Meteor Trails & Radio Signals | Electronics Notes

Meteor Trails & Radio Signals

Notes and details about meteor trails and the different types that affect radio propagation for meteor scatter or meteor burst communications.


Meteor scatter tutorial includes:
Meteor burst communications     Meteor types & showers     Meteor trails & radio signals     Propagation & frequencies    


Meteor trails are not an uncommon sight. Most people have seen them by looking up into the sky on a clear night, especially during one of the meteor showers.

As already mentioned, meteor trails can be used for radio signal propagation. Although short-lived, they can be used to carry signals beyond the line of sight.

The design of the radio communications equipment, techniques and protocols or procedures has been built up to address this form of radio propagation. It addresses the special characteristics of the propagation resulting from the meteor trails and allows for reliable communications to be established.

Meteor trail formation

The meteor trails used by meteor scatter radio signal propagation form as the meteors enter the Earth's atmosphere. As the atmosphere becomes more dense, the meteors burn up as the friction from the rises. The meteors enter the atmosphere at speeds anywhere between about 10 and 80 kilometres a second and they normally burn up and form trails at altitudes ranging between 85 and 120 kilometres, dependent upon factors including the size, speed and angle of entry.

Meter trails and radio propagation

As the meteor enters the more dense areas of the atmosphere and heat starts to be generated as a result of the friction from the air, the meteor heats up to such a degree that the atoms vaporise, leaving a trail of positive ions and negative electrons. The trail that is formed is a very long thin parabola with the meteor at its head. Typically the trails are only a few metres wide, but they may be over 25 km long.

The level of ionisation in the meteor trail is very high. It is much higher than the level of ionisation generated by the Sun in the ionosphere. As a result the frequencies that can be affected are much higher than those normally experienced in the ionosphere. Often frequencies up to about 150 MHz can be reflected by these trails.

Meteor trails can be categorised into two categories according to the density of electrons. One type is termed "over dense", and the other "under dense". The point at which they change from one type to another is taken to be an electron density of 1 x 10^14 electrons per cubic meter. This actually corresponds to a critical frequency of 90 MHz. While the electron density is used to define the type of ionisation trail, it is actually the way in which a trail reacts that is of real importance.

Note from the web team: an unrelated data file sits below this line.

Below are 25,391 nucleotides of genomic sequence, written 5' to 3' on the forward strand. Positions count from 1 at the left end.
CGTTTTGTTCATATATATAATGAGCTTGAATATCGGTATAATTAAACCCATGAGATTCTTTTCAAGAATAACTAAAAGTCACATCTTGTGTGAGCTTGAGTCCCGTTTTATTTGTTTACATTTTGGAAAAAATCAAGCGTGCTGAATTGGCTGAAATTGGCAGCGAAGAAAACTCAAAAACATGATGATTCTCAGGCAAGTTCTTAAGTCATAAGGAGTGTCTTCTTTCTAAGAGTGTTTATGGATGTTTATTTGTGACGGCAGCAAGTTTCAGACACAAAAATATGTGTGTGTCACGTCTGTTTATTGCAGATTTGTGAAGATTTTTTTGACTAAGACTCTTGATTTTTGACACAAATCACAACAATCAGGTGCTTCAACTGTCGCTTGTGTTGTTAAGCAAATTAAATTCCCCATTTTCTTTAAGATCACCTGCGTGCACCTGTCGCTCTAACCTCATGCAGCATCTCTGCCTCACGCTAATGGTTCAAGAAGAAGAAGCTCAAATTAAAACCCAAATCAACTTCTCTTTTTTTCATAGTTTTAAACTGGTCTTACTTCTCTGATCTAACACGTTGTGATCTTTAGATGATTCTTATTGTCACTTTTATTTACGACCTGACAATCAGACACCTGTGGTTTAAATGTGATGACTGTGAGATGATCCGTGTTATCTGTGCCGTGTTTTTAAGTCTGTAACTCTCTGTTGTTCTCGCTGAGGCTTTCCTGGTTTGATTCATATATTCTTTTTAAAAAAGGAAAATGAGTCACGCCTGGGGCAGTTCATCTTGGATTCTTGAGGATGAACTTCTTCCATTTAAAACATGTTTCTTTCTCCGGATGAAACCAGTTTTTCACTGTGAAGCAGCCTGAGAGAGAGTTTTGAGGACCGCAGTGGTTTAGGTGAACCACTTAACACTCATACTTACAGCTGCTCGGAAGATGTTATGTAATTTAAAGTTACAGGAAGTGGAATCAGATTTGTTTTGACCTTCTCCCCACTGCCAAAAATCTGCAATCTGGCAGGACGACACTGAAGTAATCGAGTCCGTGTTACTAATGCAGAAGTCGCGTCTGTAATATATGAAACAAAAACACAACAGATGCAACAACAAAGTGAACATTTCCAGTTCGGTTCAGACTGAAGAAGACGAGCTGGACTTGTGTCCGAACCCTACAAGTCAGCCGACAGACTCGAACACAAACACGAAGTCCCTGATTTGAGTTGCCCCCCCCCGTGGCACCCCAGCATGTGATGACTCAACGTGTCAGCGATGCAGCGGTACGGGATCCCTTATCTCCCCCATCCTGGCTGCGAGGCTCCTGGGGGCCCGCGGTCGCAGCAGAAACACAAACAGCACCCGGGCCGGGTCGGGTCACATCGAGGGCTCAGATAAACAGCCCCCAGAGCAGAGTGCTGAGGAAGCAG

The meteors that create the under dense trails are normally very small, often the size of a grain of sand. Those that generate the over dense trails are usually larger. Typically meteors have to have a mass larger than about 10^-3 grams with a radius of around 0.004 metres to create an over dense trail.

  • Over dense trails:   These trails provide relatively "strong" reflections. Having a high electron density, signals do not completely enter over dense trails and they are "reflected". These reflections have a slow rise to the peak strength and a slow decay.
    Signal return from a typical overdense meteor trail
    Signal return from a typical overdense meteor trail
    Their overall duration is generally a few seconds, but during the period of the reflection the signal undergoes multi-path related effects that affect their performance for the very high data rate transmissions normally used for professional applications. They are less common than under dense trials as they result from larger sized meteors.
  • Under dense trails:   These meteor trails are ones that act in a very much different way to the over dense trails. Having a lower electron density, the signal penetrates the trail and it is scattered rather than being refracting it. In this way some of the signal is returned to earth. Again the portion of the signal that is returned to earth is very small and very efficient radio systems are required to be able to make use of them. The reflected signal typically rises to a peak strength in a few hundred microseconds and then decays. This may take between a few hundred milliseconds to as long as a few seconds. This decay is attributed to the spreading and diffusion of the trail's electrons.

    Signal return from a typical underdense meteor trail
    Signal return from a typical underdense meteor trail

Of the two types of meteor ionisation trail, it is normally the under dense ones are normally used for commercial communications. Over-dense ones are used for ham radio operations. The reason for different types being used is that the requirements for the two types of communications are somewhat different.



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